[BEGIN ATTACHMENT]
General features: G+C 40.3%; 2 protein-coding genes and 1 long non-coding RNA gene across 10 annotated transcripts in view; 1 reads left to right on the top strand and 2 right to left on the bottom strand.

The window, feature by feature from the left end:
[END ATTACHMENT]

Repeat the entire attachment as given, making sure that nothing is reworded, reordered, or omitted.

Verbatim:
General features: G+C 40.3%; 2 protein-coding genes and 1 long non-coding RNA gene across 10 annotated transcripts in view; 1 reads left to right on the top strand and 2 right to left on the bottom strand.

The window, feature by feature from the left end: